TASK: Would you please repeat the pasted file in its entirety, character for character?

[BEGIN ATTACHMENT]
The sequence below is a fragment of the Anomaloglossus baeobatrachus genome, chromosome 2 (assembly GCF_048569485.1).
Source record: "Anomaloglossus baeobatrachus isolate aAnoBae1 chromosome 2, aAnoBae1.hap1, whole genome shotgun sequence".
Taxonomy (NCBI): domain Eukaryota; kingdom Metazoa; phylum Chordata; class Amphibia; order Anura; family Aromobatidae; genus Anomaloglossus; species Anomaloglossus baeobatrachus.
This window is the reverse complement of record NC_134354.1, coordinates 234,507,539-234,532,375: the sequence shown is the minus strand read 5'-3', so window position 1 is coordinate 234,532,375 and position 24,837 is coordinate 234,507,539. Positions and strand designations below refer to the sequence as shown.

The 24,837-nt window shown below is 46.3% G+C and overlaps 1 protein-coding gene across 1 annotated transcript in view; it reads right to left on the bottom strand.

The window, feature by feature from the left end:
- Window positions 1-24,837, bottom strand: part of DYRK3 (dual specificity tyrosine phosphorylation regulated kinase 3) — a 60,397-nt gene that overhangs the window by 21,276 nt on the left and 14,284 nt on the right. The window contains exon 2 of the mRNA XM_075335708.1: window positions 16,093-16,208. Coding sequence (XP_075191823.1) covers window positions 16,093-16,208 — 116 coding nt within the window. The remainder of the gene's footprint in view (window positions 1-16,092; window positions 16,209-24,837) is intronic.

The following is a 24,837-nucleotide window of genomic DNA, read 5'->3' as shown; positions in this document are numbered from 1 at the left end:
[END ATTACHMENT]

The sequence below is a fragment of the Anomaloglossus baeobatrachus genome, chromosome 2 (assembly GCF_048569485.1).
Source record: "Anomaloglossus baeobatrachus isolate aAnoBae1 chromosome 2, aAnoBae1.hap1, whole genome shotgun sequence".
Taxonomy (NCBI): domain Eukaryota; kingdom Metazoa; phylum Chordata; class Amphibia; order Anura; family Aromobatidae; genus Anomaloglossus; species Anomaloglossus baeobatrachus.
This window is the reverse complement of record NC_134354.1, coordinates 234,507,539-234,532,375: the sequence shown is the minus strand read 5'-3', so window position 1 is coordinate 234,532,375 and position 24,837 is coordinate 234,507,539. Positions and strand designations below refer to the sequence as shown.

The 24,837-nt window shown below is 46.3% G+C and overlaps 1 protein-coding gene across 1 annotated transcript in view; it reads right to left on the bottom strand.

The window, feature by feature from the left end:
- Window positions 1-24,837, bottom strand: part of DYRK3 (dual specificity tyrosine phosphorylation regulated kinase 3) — a 60,397-nt gene that overhangs the window by 21,276 nt on the left and 14,284 nt on the right. The window contains exon 2 of the mRNA XM_075335708.1: window positions 16,093-16,208. Coding sequence (XP_075191823.1) covers window positions 16,093-16,208 — 116 coding nt within the window. The remainder of the gene's footprint in view (window positions 1-16,092; window positions 16,209-24,837) is intronic.

The following is a 24,837-nucleotide window of genomic DNA, read 5'->3' as shown; positions in this document are numbered from 1 at the left end: